Friday, January 26, 2018

Forgotten Books: Ki-Gor--and the Temple of the Moon-God - John Peter Drummond

Some minor spoilers ahead.

A legal thriller isn’t exactly what you’d expect to come across in the pages of a Ki-Gor novel, but that’s kind of what KI-GOR—AND THE TEMPLE OF THE MOON-GOD, from the Summer 1941 issue of JUNGLE STORIES, turns into at times. This one finds Ki-Gor and his beautiful redheaded wife Helene visiting with a friendly tribe of natives. Ki-Gor agrees to help them hunt down a giant killer leopard that’s been plaguing the village. The chief’s son accompanies the hunting party, and when a tragic accident leaves him dead, Ki-Gor finds himself accused of murder and put on trial in the Temple of the Moon-God, which is the center of the tribe’s rather elaborate legal system.

The proceedings end in what we would call a mistrial, and Ki-Gor’s fate is left to the Priestess of the Moon-God, who decrees that he must go on a quest to determine his guilt or innocence. He has to accomplish two things: he has to find a place where the stars shine at midday, and another place where the sun’s rays are cold instead of hot. If he fails to complete this quest, he will be judged guilty and executed by being put in a crocodile pit, but if he doesn’t get back in time, the sentence will be carried out on Helene instead, who will remain a prisoner until then.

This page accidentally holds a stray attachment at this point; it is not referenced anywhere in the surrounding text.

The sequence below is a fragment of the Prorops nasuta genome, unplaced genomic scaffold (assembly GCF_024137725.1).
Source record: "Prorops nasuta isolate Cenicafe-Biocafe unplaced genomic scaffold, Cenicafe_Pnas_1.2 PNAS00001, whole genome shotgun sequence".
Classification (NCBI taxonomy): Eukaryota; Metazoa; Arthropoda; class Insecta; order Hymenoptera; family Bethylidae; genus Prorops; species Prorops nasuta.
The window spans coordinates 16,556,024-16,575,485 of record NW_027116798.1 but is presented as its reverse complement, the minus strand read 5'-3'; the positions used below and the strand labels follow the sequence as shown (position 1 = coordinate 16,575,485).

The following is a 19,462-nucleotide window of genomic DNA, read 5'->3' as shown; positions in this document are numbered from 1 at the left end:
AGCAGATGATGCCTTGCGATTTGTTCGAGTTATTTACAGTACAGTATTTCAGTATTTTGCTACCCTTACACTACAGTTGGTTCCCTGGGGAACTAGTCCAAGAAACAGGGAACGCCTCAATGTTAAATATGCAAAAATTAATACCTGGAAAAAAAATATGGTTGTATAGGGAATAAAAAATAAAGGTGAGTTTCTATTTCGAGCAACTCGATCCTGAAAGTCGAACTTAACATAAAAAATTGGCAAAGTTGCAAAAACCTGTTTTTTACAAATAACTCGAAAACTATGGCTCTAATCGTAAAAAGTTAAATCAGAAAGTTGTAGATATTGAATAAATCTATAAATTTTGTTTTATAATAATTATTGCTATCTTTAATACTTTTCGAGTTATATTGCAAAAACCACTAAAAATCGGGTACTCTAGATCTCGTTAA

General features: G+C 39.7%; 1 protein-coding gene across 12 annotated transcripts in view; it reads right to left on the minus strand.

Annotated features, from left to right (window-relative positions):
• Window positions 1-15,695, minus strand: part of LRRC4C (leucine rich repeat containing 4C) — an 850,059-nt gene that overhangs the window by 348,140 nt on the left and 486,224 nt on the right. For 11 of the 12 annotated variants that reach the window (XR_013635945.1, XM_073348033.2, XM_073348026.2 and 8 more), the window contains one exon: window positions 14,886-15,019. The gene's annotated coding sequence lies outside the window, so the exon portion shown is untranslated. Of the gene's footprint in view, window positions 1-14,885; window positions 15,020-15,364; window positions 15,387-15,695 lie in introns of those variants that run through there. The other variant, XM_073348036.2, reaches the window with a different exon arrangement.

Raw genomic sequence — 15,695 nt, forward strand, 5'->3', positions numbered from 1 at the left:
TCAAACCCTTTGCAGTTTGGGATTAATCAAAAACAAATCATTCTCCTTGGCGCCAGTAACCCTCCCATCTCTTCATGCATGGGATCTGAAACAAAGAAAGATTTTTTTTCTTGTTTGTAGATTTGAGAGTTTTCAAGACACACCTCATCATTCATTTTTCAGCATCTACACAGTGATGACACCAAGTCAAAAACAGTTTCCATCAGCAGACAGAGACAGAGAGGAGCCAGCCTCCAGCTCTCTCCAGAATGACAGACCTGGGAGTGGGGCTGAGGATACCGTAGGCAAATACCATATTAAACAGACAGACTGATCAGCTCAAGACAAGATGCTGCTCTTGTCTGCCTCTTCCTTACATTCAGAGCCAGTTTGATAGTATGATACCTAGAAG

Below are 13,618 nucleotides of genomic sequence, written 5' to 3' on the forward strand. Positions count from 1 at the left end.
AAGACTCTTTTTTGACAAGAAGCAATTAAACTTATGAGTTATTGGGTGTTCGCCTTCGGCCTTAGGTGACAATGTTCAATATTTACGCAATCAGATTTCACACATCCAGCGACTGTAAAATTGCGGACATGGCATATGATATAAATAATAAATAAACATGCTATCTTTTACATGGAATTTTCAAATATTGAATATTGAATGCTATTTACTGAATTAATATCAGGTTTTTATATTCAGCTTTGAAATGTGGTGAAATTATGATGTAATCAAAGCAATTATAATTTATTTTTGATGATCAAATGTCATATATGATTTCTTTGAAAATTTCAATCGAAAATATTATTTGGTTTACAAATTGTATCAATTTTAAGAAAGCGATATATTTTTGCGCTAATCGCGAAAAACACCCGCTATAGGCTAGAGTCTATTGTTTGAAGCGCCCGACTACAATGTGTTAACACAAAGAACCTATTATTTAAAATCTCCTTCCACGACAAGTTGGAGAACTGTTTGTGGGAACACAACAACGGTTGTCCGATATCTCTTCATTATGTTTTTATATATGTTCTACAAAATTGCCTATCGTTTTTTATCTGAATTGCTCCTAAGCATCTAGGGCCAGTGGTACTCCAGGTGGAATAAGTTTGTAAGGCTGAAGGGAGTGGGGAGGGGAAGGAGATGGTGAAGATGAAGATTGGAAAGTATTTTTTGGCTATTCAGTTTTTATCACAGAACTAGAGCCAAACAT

All this is pretty interesting and handled well, and that continues as Ki-Gor sets off on his quest to prove his innocence and save Helene. KI-GOR—AND THE TEMPLE OF THE MOON-GOD is a little low on action, but the author keeps the pace moving right along anyway and gives us more of an effective suspense novel, with a hint of mystery, rather than a slam-bang yarn.

I suspect that the unknown author of the previous novel, LAIR OF THE BEAST, wrote this one as well. The smooth prose style is very similar, and there’s a colorful supporting character in this one as well, a brash young native named Ekka who attaches himself to Ki-Gor during the quest and proves to be helpful as well as being a huge annoyance and providing some comedy relief. Best of all, Ki-Gor’s main sidekick Tembu George returns and is, as always, a fine character, smart and brave and likable. I really enjoyed KI-GOR—AND THE TEMPLE OF THE MOON-GOD and look forward to continuing with the series as it seems to be hitting its stride.


2 comments:

Charles Gramlich said...

Thanks for the heads up

George said...

I've enjoyed the KI-GOR volumes from ALTUS PRESS. Fun reading!